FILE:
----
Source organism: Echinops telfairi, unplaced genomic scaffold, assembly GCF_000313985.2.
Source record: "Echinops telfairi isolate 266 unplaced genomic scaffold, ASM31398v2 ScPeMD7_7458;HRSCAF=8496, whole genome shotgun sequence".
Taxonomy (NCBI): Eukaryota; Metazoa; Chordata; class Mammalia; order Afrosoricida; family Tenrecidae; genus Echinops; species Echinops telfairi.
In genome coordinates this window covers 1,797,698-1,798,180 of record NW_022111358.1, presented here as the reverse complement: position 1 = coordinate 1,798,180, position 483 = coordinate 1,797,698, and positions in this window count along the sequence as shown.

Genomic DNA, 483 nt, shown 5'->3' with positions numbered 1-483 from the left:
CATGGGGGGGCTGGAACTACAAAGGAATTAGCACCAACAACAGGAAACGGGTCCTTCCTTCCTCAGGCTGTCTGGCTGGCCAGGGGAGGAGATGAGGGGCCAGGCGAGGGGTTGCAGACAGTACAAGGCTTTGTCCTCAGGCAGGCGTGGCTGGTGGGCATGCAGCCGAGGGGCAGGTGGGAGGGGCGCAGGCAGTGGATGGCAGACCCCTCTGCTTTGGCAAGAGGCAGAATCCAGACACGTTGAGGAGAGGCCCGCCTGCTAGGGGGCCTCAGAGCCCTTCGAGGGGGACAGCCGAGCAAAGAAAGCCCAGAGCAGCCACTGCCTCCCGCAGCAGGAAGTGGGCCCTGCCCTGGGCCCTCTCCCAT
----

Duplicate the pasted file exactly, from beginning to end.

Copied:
Source organism: Echinops telfairi, unplaced genomic scaffold, assembly GCF_000313985.2.
Source record: "Echinops telfairi isolate 266 unplaced genomic scaffold, ASM31398v2 ScPeMD7_7458;HRSCAF=8496, whole genome shotgun sequence".
Taxonomy (NCBI): Eukaryota; Metazoa; Chordata; class Mammalia; order Afrosoricida; family Tenrecidae; genus Echinops; species Echinops telfairi.
In genome coordinates this window covers 1,797,698-1,798,180 of record NW_022111358.1, presented here as the reverse complement: position 1 = coordinate 1,798,180, position 483 = coordinate 1,797,698, and positions in this window count along the sequence as shown.

Genomic DNA, 483 nt, shown 5'->3' with positions numbered 1-483 from the left:
CATGGGGGGGCTGGAACTACAAAGGAATTAGCACCAACAACAGGAAACGGGTCCTTCCTTCCTCAGGCTGTCTGGCTGGCCAGGGGAGGAGATGAGGGGCCAGGCGAGGGGTTGCAGACAGTACAAGGCTTTGTCCTCAGGCAGGCGTGGCTGGTGGGCATGCAGCCGAGGGGCAGGTGGGAGGGGCGCAGGCAGTGGATGGCAGACCCCTCTGCTTTGGCAAGAGGCAGAATCCAGACACGTTGAGGAGAGGCCCGCCTGCTAGGGGGCCTCAGAGCCCTTCGAGGGGGACAGCCGAGCAAAGAAAGCCCAGAGCAGCCACTGCCTCCCGCAGCAGGAAGTGGGCCCTGCCCTGGGCCCTCTCCCAT